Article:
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The World’s End (2013)

| September 1, 2013 | 0 Comments

The summer of 2013, more than any other, has been inundated with movies by filmmakers bent on destroying the world.  Either the planet faces obliteration or the future is portrayed as a crummy place where half of humanity is dead and all functioning technology is trying to kill us.  Most of these films have come to nothing, so it is exciting to report that writers Simon Pegg and Nick Frost have taken this apocalyptic idea and made a movie that is entertaining, touching and very funny.

Their offering is “The World’s End,” which like their previous efforts “Shaun of the Dead” and “Hot Fuzz” begins as a good-natured pub comedy about a couple of blokes facing eminent disaster, but not letting it get in the way of having a pint at their favorite watering hole.  The previous films have been straight-forward comedies, but “The World’s End” is a little deeper.  The characters are better defined and their personal idiosyncrasies make them pathetic and somewhat lovable.

The story centers on Gary King (Pegg), an irresponsible beer-swilling jerk who fancies himself a party animal and a genuine prince among men.  Back in 1990, when he was 18, Gary and his best mates from school had the greatest night of their lives, pulling off something called “The Golden Mile,” a one-night pub-hopping excursion in which they attempted to have 12 pints of beer each in 12 legendary pubs in their hometown of Newton Haven.  Yet, they failed to reach the final pub, a grand old tavern known as The World’s End.  Nearly a quarter-of-a-century has passed since that glorious night.  The mates have moved on to marriage, kids and successful careers, but Gary maintains a permanent state of arrested development.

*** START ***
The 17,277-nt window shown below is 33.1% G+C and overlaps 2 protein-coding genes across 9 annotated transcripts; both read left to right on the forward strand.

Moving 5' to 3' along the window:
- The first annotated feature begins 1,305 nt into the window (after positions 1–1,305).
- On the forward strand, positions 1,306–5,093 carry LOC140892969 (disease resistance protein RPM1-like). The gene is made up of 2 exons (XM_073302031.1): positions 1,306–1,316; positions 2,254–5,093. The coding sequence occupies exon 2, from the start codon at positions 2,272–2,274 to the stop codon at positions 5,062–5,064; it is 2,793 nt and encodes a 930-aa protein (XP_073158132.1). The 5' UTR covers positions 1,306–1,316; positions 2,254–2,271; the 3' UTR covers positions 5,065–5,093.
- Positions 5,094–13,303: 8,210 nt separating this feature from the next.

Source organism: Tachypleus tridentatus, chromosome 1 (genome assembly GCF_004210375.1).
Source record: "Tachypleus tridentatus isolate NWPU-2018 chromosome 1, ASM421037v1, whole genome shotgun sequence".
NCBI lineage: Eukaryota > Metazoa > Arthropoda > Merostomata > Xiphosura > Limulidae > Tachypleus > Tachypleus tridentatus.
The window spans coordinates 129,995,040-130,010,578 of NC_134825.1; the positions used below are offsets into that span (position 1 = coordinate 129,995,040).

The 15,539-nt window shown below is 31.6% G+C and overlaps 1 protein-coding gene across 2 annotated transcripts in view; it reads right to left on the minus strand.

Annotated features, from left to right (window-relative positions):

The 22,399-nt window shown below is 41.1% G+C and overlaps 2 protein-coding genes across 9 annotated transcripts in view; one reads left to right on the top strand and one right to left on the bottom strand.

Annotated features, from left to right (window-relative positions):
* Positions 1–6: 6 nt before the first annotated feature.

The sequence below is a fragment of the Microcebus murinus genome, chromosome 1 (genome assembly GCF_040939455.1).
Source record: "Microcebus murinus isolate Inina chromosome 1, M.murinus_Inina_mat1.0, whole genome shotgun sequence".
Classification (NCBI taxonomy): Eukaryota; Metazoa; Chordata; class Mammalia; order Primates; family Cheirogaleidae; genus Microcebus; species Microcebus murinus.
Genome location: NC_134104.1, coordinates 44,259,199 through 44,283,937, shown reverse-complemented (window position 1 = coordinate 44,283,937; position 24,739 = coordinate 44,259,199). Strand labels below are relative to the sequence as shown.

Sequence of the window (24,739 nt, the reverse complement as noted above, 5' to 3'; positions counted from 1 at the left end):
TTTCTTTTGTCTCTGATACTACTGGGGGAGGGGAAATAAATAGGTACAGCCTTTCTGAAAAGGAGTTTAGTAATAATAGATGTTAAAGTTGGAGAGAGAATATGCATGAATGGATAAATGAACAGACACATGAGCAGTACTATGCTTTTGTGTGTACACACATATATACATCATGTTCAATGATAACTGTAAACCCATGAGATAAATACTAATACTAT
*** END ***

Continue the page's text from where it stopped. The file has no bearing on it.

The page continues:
Now, Gary is an irresponsible albatross teetering on the edge of 40 who has refused to grow up.  He still drives the same car, wears the same clothes, listens to the same cassette tapes, and still holds on to the same foolish dreams that have always held him back.  If you could buy shares of immaturity on the stock exchange, Gary would be a billionaire.

Gary is determined to finish The Golden Mile by getting the boys back together.  They include Peter Page (Eddie Marsan), Oliver “O-Man” Chamberlain (Martin Freeman), Steven Prince (Paddy Considine), and Andy Knightley (Nick Frost).  Despite their repeated refusal to get involved, they eventually give in when a wave of nostalgia convinces them that it might be nice to see the old gang again.  They’re happy to see one another but they want nothing to do with Gary’s Golden Mile – especially Andy who hasn’t had a drink in 16 years (at the pub he orders tap water).

The rest of the story is difficult to discuss while remaining spoiler free, so if you’re inclined to see the film fresh, read no further.

What is amazing is that up until this point, the movie gives no indication of what is to come in the second half.  The plot kicks into gear when it takes a hard right turn and turns into an end-of-the-world special effects comedy on par with “Ghostbusters” or “Men in Black” (It’s that good).  What is amazing is that Nick Frost and Simon Pegg don’t set the movie up to be a special effects comedy.  The plot backs into the supernatural half of the story so it comes as a shock as much to us as it does to the characters.  What’s interesting is that as the group fight for their lives, they never lose their individuality.  The second half of the movie basically turns into an Invasion of the Body Snatchers plot if it were directed by John Carpenter.  To our surprise, the sci-fi plot never gets bored with itself, nor does it go on autopilot.  Nor does the screenplay get bored with the characters.  It is wise to set up these guys before the film’s left turn.  That way we care about what happens to them and we care about what they learn.

The movie does not go where we expect.  That’s refreshing at a time when most movies are dead-set on giving us our money’s worth and never taking chances.  Director Edgar Wright loves making movies and here he isn’t afraid to linger over long shots of the boy’s favorite drink being poured into a glass.  He isn’t afraid to let his film be quiet and thoughtful even in the middle of an action scene.  And he isn’t afraid to go for broke when it comes to throw-away lines.  How many movies like this take time out for a perfectly observed one-liner about a Crazy Straw?

About the Author:

Jerry Roberts is a film critic and operator of two websites, Armchair Cinema and Armchair Oscars.